Plus, you know that little mental schedule we all keep in our heads- where we mentally “W” & “L” future contests? You know not a single person in the USM community is carrying this as anything but a “W” underlined five times. Players don’t go to USM to lose to Tulane. Plus, that short week is bad in the NFL- and a killer in college (remember the near disaster against NE Louisiana a few years ago at Gormley?). I can’t believe that USM is dialed in physically or emotionally to bring their “A” effort here.

Last week's game was a shot for Tulane to audition to move out of the bottom quartile of I-A programs. Okay, not too good.

But here is another chance- against a USM team that, this year at least, is in that next quartile up as well. Tulane gets this game- and you can see through to a 5-5 path in the ten games the Wave played on the non-elite level- and for the first time since JP left, optimism toward a winning season for 2007. So there are some stakes here.

And as you can gather from above, this is a spot where Lester plays well for most of the game, Forte is scheduled to go apparently- so Tulane will score.

USM will have to play well for long stretches on offense- something they have not done routinely this year. They are going to have to pass at some point to score a big number- and their quarterback is simply not a good player.

Tulane can win this game. An axiom: if you think you can win the game outright, and you are getting points anyway, take them. I like Tulane- give me the six!- and a decent opportunity to win the game outright.

Thursday, November 02, 2006

Herd'em Up!

Don’t laugh when I write this- but from a pure “competitiveness of the program” standpoint- this game is the biggest one Tulane has played since Louisville in 2004. (photo credit)

Tulane spends most of its time in that real bad bottom quartile of college football programs: Troy, Rice, Army, etc. But a win here brings them to 4-3 in the competitive part of their schedule (ex-LSU and ex-Auburn)- and you know?- that isn’t terrible. Not good- but not too bad either. Move the Green Wave closer to quality second tier outfits (Air Force) and bottom BCS schools (North Carolina State and Iowa State)- and away from Temple.

Vegas thinks the Green Wave is in it to win it: Marshall -4.5 over Tulane (a very near toss up at a neutral venue).

This game has sort of an odd feeling about it too. It isn’t often you get two indifferent C-USA teams, playing pretty well for multiple weeks, then facing each other. Marshall has a good win over UAB- and hammered a weak Memphis outfit. Tulane played decent versus Rice, then a respectable outing at Auburn, and further hammered a weak Army team. Hard to like one path over the other.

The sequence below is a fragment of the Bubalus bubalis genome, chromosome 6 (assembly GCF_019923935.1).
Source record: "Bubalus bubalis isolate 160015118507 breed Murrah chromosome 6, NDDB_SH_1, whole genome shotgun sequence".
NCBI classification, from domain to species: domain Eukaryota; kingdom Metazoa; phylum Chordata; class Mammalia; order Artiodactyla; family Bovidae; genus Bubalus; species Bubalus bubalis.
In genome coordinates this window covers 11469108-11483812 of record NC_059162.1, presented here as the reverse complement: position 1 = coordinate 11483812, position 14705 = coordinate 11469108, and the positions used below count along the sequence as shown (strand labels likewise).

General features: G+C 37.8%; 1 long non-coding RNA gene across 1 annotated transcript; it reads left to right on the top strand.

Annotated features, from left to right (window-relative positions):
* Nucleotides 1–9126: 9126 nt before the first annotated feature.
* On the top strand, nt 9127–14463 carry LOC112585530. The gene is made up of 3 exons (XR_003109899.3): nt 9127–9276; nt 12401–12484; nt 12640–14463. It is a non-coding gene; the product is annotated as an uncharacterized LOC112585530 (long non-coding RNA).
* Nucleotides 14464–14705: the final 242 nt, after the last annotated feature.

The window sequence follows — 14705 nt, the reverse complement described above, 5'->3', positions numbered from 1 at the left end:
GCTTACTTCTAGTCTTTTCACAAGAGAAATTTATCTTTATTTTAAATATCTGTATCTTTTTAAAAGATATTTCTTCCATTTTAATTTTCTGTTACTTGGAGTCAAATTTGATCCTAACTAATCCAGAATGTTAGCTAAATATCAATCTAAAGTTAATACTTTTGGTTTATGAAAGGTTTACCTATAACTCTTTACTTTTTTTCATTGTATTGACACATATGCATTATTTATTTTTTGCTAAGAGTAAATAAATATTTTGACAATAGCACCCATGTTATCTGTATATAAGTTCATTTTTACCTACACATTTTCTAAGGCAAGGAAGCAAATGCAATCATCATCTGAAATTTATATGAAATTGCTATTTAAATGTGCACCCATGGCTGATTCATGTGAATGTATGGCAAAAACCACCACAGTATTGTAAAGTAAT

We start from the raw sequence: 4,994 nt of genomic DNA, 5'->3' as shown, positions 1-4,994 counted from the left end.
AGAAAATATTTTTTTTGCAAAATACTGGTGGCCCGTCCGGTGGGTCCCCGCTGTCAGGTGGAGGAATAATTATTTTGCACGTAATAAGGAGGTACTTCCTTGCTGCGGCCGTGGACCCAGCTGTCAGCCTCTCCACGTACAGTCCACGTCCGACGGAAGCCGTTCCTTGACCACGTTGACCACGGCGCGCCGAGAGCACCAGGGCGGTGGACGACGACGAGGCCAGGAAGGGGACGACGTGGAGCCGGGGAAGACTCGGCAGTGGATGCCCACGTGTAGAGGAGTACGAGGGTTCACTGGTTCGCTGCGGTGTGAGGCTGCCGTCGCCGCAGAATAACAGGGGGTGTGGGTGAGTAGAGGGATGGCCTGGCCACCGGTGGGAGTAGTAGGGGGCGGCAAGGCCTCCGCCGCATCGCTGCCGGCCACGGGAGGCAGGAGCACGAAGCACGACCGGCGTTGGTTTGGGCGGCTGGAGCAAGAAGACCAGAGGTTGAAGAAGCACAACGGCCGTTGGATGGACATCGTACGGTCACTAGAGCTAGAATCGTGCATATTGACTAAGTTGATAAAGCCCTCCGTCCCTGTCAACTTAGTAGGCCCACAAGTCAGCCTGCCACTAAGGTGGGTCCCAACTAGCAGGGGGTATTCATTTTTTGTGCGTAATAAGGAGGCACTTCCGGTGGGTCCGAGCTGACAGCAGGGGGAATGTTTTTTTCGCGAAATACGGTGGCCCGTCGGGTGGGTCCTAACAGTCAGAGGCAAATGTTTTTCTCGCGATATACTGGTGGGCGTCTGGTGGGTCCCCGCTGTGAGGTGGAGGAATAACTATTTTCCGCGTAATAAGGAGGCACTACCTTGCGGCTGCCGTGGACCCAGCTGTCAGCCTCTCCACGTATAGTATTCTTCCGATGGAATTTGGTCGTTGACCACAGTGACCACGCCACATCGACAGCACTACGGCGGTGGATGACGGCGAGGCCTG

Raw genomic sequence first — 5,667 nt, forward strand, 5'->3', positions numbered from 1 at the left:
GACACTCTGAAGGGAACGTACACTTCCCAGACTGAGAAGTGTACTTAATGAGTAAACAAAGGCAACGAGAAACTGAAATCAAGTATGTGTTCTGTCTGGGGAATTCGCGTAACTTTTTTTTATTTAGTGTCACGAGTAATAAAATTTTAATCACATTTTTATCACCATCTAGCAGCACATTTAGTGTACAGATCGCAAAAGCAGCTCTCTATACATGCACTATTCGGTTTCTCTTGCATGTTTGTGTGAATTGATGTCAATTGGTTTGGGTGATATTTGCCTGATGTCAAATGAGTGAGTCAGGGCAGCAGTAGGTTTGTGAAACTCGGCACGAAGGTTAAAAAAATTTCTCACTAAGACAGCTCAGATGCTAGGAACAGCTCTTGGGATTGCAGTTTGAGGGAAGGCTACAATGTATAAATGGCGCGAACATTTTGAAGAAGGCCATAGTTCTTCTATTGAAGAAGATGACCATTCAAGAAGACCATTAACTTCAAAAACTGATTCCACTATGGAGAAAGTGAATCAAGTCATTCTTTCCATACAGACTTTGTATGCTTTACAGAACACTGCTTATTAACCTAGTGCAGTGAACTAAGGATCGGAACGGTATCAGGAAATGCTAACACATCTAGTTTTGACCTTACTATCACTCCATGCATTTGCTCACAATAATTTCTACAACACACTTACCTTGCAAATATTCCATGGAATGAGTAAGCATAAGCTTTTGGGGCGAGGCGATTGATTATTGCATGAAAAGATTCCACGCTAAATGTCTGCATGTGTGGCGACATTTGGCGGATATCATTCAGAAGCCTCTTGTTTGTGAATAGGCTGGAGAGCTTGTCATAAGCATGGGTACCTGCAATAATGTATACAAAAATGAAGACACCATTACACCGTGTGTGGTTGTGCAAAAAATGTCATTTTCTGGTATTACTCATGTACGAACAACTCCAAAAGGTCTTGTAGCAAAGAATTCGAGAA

Consequently, you’d be querulous about both these teams- as asking a bad C-USA team to present an effort that can win three weeks in a row (or four in the case of Tulane) is problematic. But both teams are auditioning to move past real bad to mediocre this week- so maybe some bias toward consistency can be forgiven?

I really want to pick Tulane here. It would be a real, tangible program booster to get this game- put some real meaning in the last quarter of the schedule. And you get 4.5 points in a game where you figure Tulane ought to be able to score. If Memphis can get 27, Tulane can get there too.

But unfortunately, this will take sixty minutes of solid road football- and even the road win at Mississippi State shows, that sort of thing is not Ricard or the Tulane special teams’ strength. I can see Tulane fight its guts out here- but have Ricard be only good for 35-40 minutes of the game and the kicking game allow Marshall an undeserved 10-14 points on fumbles or poor coverages.

Marshall has proved they can play 60 good minutes at home. Tulane hasn’t done sixty good minutes on the road versus competence since they beat TCU in 2004. Irvin that day was 22-37 for 282 yards with one interception against a decent TCU team.

To win this game, they need that sort of four quarter effort from Ricard- an enterprise where every single throw is valuable. And on the road, outside in raw weather, getting some pressure from Marshall adequate defensive front, well, that is categorically not Lester. Add in the requisite disastrous special teams' day... well, the fact that we lack the depth to play quality special teams and the key player on the roster, the star quarterback, is inconsistent goes a long way to explaining why Tulane is a bottom quartile football team- rather than a semi-okay one.

So I gotta take the Thundering Herd here, give Tulane 4.5, and try and run the record to 7-2 ATS.